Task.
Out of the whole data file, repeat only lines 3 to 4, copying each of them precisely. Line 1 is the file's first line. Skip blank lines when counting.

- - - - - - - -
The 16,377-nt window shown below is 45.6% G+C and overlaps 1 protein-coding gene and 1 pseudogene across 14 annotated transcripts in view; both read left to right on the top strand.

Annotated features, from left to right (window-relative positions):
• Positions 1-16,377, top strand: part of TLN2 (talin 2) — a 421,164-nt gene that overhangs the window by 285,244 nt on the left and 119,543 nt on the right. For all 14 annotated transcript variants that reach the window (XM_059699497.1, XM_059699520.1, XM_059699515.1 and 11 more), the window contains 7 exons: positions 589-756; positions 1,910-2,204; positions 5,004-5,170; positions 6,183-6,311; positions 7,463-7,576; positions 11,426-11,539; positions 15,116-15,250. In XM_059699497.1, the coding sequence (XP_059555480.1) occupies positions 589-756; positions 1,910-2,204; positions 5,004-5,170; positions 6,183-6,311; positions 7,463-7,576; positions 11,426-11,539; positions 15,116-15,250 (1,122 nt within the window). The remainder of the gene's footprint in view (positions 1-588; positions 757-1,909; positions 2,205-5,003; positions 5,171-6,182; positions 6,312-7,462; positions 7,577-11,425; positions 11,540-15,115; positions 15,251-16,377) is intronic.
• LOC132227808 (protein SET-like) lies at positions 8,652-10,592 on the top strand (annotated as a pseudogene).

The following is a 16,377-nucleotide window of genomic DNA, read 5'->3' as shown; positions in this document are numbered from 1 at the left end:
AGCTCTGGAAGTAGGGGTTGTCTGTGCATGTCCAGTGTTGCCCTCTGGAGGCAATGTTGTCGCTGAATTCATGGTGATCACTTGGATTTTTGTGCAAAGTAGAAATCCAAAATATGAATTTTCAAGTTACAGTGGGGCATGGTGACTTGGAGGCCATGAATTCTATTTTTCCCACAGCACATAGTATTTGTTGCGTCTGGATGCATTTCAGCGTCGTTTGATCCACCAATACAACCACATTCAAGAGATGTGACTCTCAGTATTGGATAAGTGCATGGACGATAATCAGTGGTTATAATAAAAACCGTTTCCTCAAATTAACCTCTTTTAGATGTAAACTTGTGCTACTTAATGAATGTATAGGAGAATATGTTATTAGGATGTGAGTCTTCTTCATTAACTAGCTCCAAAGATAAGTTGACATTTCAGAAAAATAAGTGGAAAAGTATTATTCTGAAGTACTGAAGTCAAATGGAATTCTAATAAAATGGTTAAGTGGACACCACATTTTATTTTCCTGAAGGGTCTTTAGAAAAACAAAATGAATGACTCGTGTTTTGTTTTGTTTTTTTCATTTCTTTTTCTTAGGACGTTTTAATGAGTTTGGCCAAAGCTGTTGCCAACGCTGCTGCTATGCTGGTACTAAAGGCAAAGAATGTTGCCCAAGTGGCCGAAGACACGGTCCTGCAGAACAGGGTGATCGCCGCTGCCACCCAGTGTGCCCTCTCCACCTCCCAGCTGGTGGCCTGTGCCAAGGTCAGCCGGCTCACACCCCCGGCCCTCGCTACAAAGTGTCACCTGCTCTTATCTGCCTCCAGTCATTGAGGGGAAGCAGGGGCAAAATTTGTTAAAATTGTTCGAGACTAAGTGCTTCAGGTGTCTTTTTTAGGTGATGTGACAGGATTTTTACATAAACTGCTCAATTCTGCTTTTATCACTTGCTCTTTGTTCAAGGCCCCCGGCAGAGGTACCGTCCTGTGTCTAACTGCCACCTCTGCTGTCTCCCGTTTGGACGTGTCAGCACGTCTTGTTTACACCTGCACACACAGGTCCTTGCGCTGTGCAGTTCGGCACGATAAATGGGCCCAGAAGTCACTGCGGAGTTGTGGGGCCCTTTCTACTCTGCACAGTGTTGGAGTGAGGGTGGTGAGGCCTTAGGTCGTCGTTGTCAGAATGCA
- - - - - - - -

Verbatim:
• Positions 1-16,377, top strand: part of TLN2 (talin 2) — a 421,164-nt gene that overhangs the window by 285,244 nt on the left and 119,543 nt on the right. For all 14 annotated transcript variants that reach the window (XM_059699497.1, XM_059699520.1, XM_059699515.1 and 11 more), the window contains 7 exons: positions 589-756; positions 1,910-2,204; positions 5,004-5,170; positions 6,183-6,311; positions 7,463-7,576; positions 11,426-11,539; positions 15,116-15,250. In XM_059699497.1, the coding sequence (XP_059555480.1) occupies positions 589-756; positions 1,910-2,204; positions 5,004-5,170; positions 6,183-6,311; positions 7,463-7,576; positions 11,426-11,539; positions 15,116-15,250 (1,122 nt within the window). The remainder of the gene's footprint in view (positions 1-588; positions 757-1,909; positions 2,205-5,003; positions 5,171-6,182; positions 6,312-7,462; positions 7,577-11,425; positions 11,540-15,115; positions 15,251-16,377) is intronic.
• LOC132227808 (protein SET-like) lies at positions 8,652-10,592 on the top strand (annotated as a pseudogene).